The mother-daughter relationship can only be as strong as the people involved. It can have negative or positive impacts on the lives of both women in various ways. To establish a positive relationship there must be an even flow of communication that is developed on trust and happiness and not marred in hatred or conflict. In Amy Tan’s essay “Two Kinds”, she shows the emerging conflict in the relationship of eight year old Jing-mei, the defiant daughter who is a first-generation Chinese-American, and her overbearing mother, Suyan, a Chinese immigrant.
The mother and daughter battle over what is possible and realistic when their cultures and aspirations begin to collide. At the start of the story the daughter displays acts of defiance and disobedience but as you read further you see that she is just a child seeking approval and acceptance from her mother. The mother seems to be very patronizing toward her daughter by treating her like she is not worthy of love unless she is successful. She has a great desire for her daughter to become a prodigy at something so she can brag about her best qualities to her friends.
This type of conflict can happen in any mother-daughter relationship, especially when culture and acceptance are the main causes of the tension. Tan is good at displaying the cultural difference which plays a major part in the way both women think and communicate. Being first-generation American, the daughter has a mind of taking her time and deciding later in life what she wants to do and be in her adult life; however, her mother being an immigrant believes that she sacrificed her life so that her daughter could have a better one and it’s her job to find out what the daughter could be good at to make her future better. Both mother and daughter are saying and wanting the same thing but neither person is taking the time to communicate this to the other person.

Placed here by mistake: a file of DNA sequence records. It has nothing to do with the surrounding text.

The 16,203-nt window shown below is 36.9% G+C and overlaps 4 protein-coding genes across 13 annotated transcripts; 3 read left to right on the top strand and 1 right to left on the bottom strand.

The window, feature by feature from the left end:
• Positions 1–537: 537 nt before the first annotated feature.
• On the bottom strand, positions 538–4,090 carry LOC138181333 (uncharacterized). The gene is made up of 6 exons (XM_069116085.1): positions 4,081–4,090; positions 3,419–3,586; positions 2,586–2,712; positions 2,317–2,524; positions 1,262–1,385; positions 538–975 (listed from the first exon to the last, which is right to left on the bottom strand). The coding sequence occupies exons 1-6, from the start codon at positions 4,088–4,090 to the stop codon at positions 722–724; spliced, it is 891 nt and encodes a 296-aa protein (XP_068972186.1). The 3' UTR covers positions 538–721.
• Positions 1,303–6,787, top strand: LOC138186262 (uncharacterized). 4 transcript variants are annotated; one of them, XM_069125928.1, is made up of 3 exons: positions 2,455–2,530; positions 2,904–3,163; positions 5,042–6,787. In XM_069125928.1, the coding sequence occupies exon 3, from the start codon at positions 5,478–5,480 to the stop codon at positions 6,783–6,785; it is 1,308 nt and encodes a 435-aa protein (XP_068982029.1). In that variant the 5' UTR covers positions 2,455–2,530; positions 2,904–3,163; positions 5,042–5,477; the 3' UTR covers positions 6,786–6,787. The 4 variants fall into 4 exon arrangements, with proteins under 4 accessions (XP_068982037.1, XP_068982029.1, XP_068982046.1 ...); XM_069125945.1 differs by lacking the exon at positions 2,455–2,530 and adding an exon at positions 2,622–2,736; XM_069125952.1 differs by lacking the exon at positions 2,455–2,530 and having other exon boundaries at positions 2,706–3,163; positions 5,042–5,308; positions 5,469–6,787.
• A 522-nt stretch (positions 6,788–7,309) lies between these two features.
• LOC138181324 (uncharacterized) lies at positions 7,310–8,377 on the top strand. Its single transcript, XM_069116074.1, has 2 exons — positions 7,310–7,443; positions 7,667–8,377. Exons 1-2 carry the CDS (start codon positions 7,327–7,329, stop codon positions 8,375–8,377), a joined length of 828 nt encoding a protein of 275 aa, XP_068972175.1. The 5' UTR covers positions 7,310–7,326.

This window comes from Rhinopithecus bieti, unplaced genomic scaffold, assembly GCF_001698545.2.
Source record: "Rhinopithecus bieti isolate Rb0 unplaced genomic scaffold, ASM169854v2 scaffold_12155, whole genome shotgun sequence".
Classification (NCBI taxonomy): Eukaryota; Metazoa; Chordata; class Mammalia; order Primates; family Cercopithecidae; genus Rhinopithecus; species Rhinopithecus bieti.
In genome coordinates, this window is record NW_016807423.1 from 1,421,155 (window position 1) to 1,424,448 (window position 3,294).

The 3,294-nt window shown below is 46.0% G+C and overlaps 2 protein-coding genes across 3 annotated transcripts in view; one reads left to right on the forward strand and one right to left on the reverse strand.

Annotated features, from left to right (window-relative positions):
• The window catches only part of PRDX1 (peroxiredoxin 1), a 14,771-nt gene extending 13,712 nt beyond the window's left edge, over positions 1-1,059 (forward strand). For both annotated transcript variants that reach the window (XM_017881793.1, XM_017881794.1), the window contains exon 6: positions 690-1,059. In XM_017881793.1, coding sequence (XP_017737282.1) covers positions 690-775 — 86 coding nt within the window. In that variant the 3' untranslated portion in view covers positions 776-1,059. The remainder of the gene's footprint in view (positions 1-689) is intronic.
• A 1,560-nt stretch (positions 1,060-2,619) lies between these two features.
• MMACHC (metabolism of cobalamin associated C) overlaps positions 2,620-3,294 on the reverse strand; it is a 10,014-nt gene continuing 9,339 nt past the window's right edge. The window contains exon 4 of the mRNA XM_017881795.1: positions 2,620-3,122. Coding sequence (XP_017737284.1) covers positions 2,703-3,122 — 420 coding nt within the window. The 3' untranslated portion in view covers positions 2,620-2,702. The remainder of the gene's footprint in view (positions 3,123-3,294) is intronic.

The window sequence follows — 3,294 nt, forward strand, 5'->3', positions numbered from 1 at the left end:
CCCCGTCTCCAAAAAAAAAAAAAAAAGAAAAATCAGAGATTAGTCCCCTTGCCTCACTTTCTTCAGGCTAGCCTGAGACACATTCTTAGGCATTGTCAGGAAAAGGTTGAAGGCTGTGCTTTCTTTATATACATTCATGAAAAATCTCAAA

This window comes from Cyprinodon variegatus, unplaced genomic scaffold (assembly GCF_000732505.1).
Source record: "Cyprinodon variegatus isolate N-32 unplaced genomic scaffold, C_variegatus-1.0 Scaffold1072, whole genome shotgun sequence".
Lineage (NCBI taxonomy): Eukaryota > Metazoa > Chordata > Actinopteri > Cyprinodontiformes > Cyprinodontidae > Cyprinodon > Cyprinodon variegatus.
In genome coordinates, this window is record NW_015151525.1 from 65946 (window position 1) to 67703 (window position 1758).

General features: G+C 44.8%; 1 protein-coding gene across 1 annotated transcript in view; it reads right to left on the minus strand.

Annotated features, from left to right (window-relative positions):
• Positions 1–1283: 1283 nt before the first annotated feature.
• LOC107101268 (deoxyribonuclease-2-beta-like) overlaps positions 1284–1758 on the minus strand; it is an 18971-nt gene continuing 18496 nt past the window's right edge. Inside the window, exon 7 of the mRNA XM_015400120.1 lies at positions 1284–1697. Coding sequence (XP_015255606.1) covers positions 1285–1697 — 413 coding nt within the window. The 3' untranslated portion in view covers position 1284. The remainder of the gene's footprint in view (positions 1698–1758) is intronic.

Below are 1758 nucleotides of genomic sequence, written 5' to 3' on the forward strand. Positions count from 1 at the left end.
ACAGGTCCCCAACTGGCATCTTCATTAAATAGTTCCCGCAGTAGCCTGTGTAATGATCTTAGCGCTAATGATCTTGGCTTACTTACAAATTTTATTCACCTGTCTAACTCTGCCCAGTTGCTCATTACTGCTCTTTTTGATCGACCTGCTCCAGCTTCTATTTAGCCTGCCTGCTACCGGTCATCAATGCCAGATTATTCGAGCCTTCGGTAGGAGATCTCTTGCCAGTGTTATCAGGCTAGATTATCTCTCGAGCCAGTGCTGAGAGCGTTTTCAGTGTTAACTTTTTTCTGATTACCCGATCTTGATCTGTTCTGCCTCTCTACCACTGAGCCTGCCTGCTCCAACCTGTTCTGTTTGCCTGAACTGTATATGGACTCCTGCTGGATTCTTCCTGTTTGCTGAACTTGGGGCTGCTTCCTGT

The story has three good examples of both external and internal conflict. The...